In closing, the GRC stresses that custodians within agencies operating under normal business hours during an emergency, even if closed to the public or working off-site, are obligated to respond to OPRA requests upon receipt in due course to the extent possible. Additionally, custodians should proactively advise the public (by website notification and/or other methods) if the method of transmission for OPRA requests has changed or been limited due to a state of emergency. Similarly, members of the public wishing to submit OPRA requests should contact the applicable public agency for updates on any limitations or disruptions affecting the OPRA process during a state of emergency.
Courts are, of course, free to disregard the GRC’s guidance and they have done so before. Nonetheless, the GRC’s Special Statement makes it clear that agencies that are open for business, even if working remotely, cannot simply ignore OPRA requests and must act reasonably to try to respond to them. It may be reasonable to request a extension for records that exist only in paper copy or that are locked away in storage somewhere, but some agencies are taking lengthy extensions even for electronic records that are easily retrievable.
For information about this article or public records issues, contact CJ Griffin at firstname.lastname@example.org or 201-488-8200.
On March 20, 2020, Governor Murphy signed a series of coronavirus-related bills into law. Among them was A3849, which modifies the deadline by which public agencies must respond to an OPRA request during an emergency.
Under normal circumstances, a public agency must respond to an OPRA request as soon as possible and no later than seven business days from the date of the request. The amendment provides that:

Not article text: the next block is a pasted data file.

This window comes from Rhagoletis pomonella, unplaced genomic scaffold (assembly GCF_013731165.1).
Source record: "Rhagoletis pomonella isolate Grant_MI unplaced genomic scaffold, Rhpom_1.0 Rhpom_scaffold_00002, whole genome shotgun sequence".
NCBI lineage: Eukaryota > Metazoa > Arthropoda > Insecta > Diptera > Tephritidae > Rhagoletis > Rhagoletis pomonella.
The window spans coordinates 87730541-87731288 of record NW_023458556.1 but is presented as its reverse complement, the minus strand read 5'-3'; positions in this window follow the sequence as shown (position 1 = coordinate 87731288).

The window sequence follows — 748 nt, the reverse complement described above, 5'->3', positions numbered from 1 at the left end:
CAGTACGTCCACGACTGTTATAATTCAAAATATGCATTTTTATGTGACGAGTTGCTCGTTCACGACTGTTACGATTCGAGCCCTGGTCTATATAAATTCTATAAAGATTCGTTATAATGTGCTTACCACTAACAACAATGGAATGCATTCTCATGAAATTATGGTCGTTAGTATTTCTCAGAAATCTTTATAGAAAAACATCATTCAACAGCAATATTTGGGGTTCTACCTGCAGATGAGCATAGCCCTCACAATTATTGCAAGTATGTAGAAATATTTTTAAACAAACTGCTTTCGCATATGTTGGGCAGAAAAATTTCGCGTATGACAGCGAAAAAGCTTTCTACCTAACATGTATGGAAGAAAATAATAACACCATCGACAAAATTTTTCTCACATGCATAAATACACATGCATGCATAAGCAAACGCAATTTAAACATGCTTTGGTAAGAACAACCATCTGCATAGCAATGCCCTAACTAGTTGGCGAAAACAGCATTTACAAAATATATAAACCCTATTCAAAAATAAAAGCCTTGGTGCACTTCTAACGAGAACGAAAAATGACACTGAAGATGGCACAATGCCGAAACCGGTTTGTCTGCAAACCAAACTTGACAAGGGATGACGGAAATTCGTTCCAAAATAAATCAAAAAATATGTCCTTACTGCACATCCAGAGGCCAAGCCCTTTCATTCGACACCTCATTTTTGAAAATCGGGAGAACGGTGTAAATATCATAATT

During a period declared pursuant to the laws of this State as a state of emergency, public health emergency, or state of local disaster emergency, the deadlines by which to respond to a request for, or grant or deny access to, a government record under paragraph (1) of this subsection or subsection e. of this section shall not apply, provided, however, that the custodian of a government record shall make a reasonable effort, as the circumstances permit, to respond to a request for access to a government record within seven business days or as soon as possible thereafter.
In other words, where there is declared emergency, a public agency need not respond during seven business days. Instead, it must only make a “reasonable effort” to respond within seven business days or as soon as it is able to do so.
Those who frequently file OPRA requests know that agencies already frequently fail to comply with OPRA’s deadlines. We have written about about agencies taking multiple extensions before and and we have even sued and obtained rulings finding that certain agencies have engaged in a “pattern and practice” of violating OPRA’s statutory time frames. Frankly, many wonder why this bill was necessary in light of the fact that agencies already routinely take extensions.